Bess Wohl is among a growing number of playwrights this season who are warning us of the alarming rise of fascism and anti-Semitism today. Tom Stoppard’s masterful Leopoldstadt on Broadway deals with the tragedy of assimilation in Vienna during the pre-Nazi era, which turns out to be a revelation of the playwright’s own personal experience. In Clark Young and Derek Goldman’s Remember This: The Lesson of Jan Karski at TFANA, David Straithairn plays a courageous Polish diplomat who risks his life to warn Anthony Eden (UK) and Franklin Delano Roosevelt (US) of the Nazi extermination camps in Eastern Europe. This Beautiful Future by Rita Kalnejais at the Cherry Lane Theatre featured another young romance (between a French girl and a German soldier infatuated with killing) during World War II, as their older selves look back in rueful retrospection. Currently in London, C.P. Taylor’s Good tells another story of radicalization into Nazism—this time by a liberal British professor. These were preceded by Joshua Harmon’s aching A Prayer for the French Republic at the Manhattan Theatre Club late last winter, wherein a French Jewish family deals with the history of anti-Semitism in their country and the question of whether to stay or leave.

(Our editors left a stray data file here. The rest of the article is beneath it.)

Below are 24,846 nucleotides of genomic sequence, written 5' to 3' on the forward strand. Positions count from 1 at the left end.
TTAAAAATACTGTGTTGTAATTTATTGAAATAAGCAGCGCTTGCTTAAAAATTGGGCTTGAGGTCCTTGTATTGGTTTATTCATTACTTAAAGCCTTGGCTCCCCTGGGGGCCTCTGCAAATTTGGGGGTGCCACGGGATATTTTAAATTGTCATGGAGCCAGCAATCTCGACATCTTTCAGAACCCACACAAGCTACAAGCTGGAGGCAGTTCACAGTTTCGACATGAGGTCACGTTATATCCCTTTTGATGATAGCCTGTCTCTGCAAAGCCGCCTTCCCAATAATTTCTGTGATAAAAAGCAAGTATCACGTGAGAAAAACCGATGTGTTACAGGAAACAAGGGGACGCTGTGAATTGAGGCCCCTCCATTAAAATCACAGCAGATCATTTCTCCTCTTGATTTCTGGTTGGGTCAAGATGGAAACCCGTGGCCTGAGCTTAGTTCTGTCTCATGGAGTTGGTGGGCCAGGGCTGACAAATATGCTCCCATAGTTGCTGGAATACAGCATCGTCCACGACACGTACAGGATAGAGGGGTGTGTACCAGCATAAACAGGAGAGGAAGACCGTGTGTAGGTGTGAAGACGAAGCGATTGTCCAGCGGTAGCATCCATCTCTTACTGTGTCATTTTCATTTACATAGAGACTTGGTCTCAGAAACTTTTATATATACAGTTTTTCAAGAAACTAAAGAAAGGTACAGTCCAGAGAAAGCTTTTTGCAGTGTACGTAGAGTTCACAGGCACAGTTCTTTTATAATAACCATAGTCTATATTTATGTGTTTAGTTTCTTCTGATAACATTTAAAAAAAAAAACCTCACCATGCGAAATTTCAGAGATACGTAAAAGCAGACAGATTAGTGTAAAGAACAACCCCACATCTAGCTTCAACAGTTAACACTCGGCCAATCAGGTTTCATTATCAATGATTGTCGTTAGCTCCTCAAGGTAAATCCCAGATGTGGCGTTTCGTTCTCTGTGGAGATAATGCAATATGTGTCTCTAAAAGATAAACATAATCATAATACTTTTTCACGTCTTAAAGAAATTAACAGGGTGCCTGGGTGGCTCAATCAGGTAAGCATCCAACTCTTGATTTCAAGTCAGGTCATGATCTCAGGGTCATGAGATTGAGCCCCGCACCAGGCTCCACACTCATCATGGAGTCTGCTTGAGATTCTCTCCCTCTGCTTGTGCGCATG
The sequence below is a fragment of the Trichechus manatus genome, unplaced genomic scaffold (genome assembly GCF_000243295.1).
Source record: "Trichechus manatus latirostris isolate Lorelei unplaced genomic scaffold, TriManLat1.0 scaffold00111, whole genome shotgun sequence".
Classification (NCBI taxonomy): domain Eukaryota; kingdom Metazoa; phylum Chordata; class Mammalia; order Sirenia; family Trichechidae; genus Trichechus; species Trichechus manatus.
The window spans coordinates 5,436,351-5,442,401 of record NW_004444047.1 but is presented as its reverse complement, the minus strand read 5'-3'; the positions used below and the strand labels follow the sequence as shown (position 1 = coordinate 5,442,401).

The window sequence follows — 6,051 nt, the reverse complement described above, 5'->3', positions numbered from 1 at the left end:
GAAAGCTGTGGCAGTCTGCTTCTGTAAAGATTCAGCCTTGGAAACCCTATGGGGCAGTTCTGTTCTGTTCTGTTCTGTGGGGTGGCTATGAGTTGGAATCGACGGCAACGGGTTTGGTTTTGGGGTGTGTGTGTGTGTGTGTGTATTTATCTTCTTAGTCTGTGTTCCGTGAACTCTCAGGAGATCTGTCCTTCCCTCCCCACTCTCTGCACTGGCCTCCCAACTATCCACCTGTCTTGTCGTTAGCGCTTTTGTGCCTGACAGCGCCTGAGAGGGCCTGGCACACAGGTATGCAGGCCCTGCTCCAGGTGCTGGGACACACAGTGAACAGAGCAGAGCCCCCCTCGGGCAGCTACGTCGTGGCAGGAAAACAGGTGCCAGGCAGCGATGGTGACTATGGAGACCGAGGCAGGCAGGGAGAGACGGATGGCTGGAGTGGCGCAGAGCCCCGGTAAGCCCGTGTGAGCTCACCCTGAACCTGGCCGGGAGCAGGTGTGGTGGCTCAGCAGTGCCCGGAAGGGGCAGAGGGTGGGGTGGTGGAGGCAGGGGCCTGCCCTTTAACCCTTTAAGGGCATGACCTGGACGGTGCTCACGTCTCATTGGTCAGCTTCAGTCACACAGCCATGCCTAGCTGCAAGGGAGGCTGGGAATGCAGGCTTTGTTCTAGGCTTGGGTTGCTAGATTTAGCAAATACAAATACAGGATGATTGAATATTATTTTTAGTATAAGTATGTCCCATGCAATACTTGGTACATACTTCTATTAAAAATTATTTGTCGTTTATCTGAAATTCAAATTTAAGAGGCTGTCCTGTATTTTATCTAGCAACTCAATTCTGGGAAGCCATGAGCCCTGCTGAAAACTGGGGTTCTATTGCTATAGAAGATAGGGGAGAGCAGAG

Will these warnings be heard? Will we listen? In her compelling, disturbing new play, Bess Wohl gives us a final warning that hits the mark so succinctly, so brutally, that it’s hard to ignore. As her young protagonist says in the play’s last moments: “You can already feel it in the air. Fall.”

Camp Siegfried. Through December 4 at Second Stage’s Tony Kiser Theater (240 West 44th Street, between Seventh and Eighth Avenues). 

Photos: Emilio Madrid